This turned into a longer post (with tons of annoying parentheticals, sorry!). Okay, here we go...
I tried traditional journals (pen and paper, a Word document) several times, for a few weeks each. However, I felt that:
1) I was putting way too much work and time into it. I found myself trying to "save energy" after my homework to write the journal entry, and lots of times sacrificing homework time for it.
2) It was just messy and disorganized, I didn't know how to improve the system.
3) I always found myself paranoid and afraid that someone else would find it.
4) I worried about losing it, even though it was supposed to be "write it and forget it".
5) As it relates to #4, though I could back up Word documents, school absolutely destroyed Word documents for me. I didn't want to use a program that I associated with the stress of essay writing, and reminding myself "it's ok, this isn't for school, you're just keeping a journal for yourself" as I'm on the verge of a panic attack staring at that white screen every time got super old.
6) I really felt that I was deriving no sense of improvement from the activity. Being more aware of my thoughts didn't help me to work on them, if anything it made the situation worse as I uncovered more things to stress about fixing.
For about a year (last year) I used a "habit calendar" where I wrote down a list of habits and ticked each item off as I completed it (things like waking up, brushing my teeth, not biting my nails, running, etc. - literally everything I should do every day). So that itself was sort of like a journal as I could look at the calendar and see what I did each day (which actually proved useful, as before doing the calendar I could never come up with a clear answer when people asked what I did yesterday/last week). I also had a section where I reflected on my day, and another where I gave it a score between -2 and 2 of how happy I felt that day. Overall I found this pretty time consuming as well. Ticking off items seems easy enough, but when you forget to do it until the end of the day you find yourself spending a lot of time thinking "wait... did I actually do this?" (and just in general, needing to set aside time every day to do it wasn't very fun). The alternative, running to the calendar to tick something off right after you complete it, would be super annoying. Also, it was just very depressing. Seeing so many days with the only thing checked being "Eat supper", and never going beyond a 0 on the happy scale. I knew I wasn't very happy and didn't do many things every day, but that list made me aware of things that really got to me (and I feel didn't make the situation better). So for now I've stopped doing it; instead, I moved everything to a program called "Stickies" which will pop up a sticky note and tell me what habit I should be doing at specific time. For some things this is useful, but for most things it hasn't done well (probably like 90% of the pop ups I instantly close and forget, telling myself "well I'll just remember to do that later..." but never do).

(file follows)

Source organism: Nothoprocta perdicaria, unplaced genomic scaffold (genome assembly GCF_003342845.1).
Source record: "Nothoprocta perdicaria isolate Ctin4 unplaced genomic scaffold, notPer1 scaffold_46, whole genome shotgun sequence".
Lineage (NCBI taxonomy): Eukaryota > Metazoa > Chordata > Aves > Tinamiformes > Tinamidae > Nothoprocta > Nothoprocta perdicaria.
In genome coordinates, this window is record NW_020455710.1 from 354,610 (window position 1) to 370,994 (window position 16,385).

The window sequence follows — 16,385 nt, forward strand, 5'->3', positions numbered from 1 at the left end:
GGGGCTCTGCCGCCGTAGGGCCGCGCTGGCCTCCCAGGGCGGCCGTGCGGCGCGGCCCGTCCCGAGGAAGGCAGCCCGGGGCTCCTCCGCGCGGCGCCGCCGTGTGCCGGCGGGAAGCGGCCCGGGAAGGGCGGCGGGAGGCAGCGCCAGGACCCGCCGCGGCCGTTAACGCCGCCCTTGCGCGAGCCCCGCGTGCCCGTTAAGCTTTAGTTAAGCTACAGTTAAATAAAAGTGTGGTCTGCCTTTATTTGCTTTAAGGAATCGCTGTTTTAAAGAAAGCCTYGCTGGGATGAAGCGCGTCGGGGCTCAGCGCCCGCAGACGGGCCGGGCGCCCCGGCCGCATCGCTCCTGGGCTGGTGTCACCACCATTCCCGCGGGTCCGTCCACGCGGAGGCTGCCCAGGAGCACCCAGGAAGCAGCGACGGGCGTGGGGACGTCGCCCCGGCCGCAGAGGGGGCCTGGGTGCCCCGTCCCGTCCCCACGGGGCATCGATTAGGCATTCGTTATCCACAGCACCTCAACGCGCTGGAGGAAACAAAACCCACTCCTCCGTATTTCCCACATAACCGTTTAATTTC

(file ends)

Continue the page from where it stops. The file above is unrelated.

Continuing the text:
Right now I participate in two kinds of journaling:
1) About a year ago, something called /r/MyDaily3 was created on reddit. At the end of the day you post three things that you did that day. I've been absolutely hooked to this and look forward to writing down my three things every day. It's very motivational as well, as some days you find that you can only come up with one or two things for ...
1) About a year ago, something called /r/MyDaily3 was created on reddit. At the end of the day you post three things that you did that day. I've been absolutely hooked to this and look forward to writing down my three things every day. It's very motivational as well, as some days you find that you can only come up with one or two things for that day, and so you quickly look at your to-do list and knock off something really easy so that you can put it on there.
2) Twitter. I made a semi-anonymous Twitter account (first because I didn't want to spam my friends, eventually because it reached a point with the sincerity of my tweets that I didn't want people knowing it was really me) and I tweet just about anything I'm doing or feeling at that moment, unfiltered. It feels a lot like keeping a traditional journal, but there's a chance someone might stumble upon your tweet and read it (and maybe even respond to it) which I find very exciting and uplifting.
I feel like both of these solved a lot of my gripes with traditional journaling, though three points from above still apply: #1 about taking up too much time and sacrificing homework time for it (though to a much lesser extent), and #3 about worrying people I know will find it (slightly less worry though), and #6 about not really using it to improve myself and instead stressing myself out.
As for why I journal:
1) So I can actually respond to the question of "what did you do last X" as my memory for that kind of stuff is really bad.
2) Because, supposedly, it's good and therapeutic for you, though after several years of this I'm not sure I've seen any benefit, it's just another activity I do each day.